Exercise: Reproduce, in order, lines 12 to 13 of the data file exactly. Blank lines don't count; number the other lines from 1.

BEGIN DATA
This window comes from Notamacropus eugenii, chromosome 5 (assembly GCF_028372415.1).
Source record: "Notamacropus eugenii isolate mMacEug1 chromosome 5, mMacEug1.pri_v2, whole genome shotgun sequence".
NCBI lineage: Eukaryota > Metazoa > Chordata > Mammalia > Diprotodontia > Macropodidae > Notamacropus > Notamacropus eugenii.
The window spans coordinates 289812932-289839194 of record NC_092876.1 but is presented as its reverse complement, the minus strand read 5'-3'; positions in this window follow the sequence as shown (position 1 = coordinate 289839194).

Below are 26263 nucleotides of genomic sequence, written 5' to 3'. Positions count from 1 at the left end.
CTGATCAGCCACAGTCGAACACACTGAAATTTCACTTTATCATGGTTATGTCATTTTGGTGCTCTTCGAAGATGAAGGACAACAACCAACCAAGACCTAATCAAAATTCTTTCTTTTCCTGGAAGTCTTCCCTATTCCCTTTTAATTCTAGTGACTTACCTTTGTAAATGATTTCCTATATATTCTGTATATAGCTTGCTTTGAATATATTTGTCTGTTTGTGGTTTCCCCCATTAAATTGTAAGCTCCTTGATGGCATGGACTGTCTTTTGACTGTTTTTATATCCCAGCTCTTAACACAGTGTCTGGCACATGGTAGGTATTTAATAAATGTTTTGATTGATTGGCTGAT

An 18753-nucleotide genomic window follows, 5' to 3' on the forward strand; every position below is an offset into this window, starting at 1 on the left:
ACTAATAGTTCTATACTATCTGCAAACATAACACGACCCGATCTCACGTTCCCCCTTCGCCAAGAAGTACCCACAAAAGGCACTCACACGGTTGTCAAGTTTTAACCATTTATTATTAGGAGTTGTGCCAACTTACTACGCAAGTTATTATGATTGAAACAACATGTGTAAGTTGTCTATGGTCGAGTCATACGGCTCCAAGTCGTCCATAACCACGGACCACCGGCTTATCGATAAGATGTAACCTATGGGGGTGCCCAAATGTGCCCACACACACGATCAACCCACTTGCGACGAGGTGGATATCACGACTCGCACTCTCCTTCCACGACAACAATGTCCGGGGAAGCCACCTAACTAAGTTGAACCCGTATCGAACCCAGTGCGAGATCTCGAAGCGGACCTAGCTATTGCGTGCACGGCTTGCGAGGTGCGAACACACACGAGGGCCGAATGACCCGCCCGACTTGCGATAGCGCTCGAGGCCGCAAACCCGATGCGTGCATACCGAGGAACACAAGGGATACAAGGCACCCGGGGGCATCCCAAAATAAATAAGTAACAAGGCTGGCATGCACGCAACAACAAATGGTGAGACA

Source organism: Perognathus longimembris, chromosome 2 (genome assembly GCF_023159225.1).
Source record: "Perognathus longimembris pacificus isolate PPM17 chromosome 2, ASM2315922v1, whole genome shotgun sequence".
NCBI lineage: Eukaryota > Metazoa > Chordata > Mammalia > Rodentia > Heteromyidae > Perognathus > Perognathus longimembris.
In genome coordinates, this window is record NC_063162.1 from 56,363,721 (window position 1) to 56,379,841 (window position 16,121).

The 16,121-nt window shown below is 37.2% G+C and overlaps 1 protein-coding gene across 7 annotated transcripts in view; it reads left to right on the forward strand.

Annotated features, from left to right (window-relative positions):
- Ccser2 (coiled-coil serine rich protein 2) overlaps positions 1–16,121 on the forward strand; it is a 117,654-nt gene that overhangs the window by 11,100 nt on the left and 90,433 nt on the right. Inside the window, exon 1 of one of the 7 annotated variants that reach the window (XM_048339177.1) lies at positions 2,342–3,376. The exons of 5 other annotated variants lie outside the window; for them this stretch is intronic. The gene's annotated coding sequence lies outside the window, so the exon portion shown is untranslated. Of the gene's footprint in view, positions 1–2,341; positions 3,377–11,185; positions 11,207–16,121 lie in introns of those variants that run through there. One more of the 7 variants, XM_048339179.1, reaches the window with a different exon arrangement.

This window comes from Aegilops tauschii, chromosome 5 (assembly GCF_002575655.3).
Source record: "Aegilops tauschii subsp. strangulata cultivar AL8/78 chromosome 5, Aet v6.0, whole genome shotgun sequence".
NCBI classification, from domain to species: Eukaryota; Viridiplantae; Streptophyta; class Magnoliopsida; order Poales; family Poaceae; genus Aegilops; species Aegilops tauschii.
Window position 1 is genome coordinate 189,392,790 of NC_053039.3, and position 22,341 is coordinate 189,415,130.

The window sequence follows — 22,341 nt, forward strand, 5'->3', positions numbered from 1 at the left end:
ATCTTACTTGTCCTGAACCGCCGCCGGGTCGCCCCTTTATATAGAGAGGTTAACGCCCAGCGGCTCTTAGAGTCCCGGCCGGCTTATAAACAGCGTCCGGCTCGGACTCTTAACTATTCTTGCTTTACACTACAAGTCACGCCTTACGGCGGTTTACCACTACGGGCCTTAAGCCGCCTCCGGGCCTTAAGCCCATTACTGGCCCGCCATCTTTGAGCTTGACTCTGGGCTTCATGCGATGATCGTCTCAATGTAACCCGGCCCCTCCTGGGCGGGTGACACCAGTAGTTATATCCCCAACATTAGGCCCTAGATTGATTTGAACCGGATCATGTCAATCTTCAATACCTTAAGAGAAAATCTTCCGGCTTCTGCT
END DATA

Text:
In genome coordinates, this window is record NC_063162.1 from 56,363,721 (window position 1) to 56,379,841 (window position 16,121).

The 16,121-nt window shown below is 37.2% G+C and overlaps 1 protein-coding gene across 7 annotated transcripts in view; it reads left to right on the forward strand.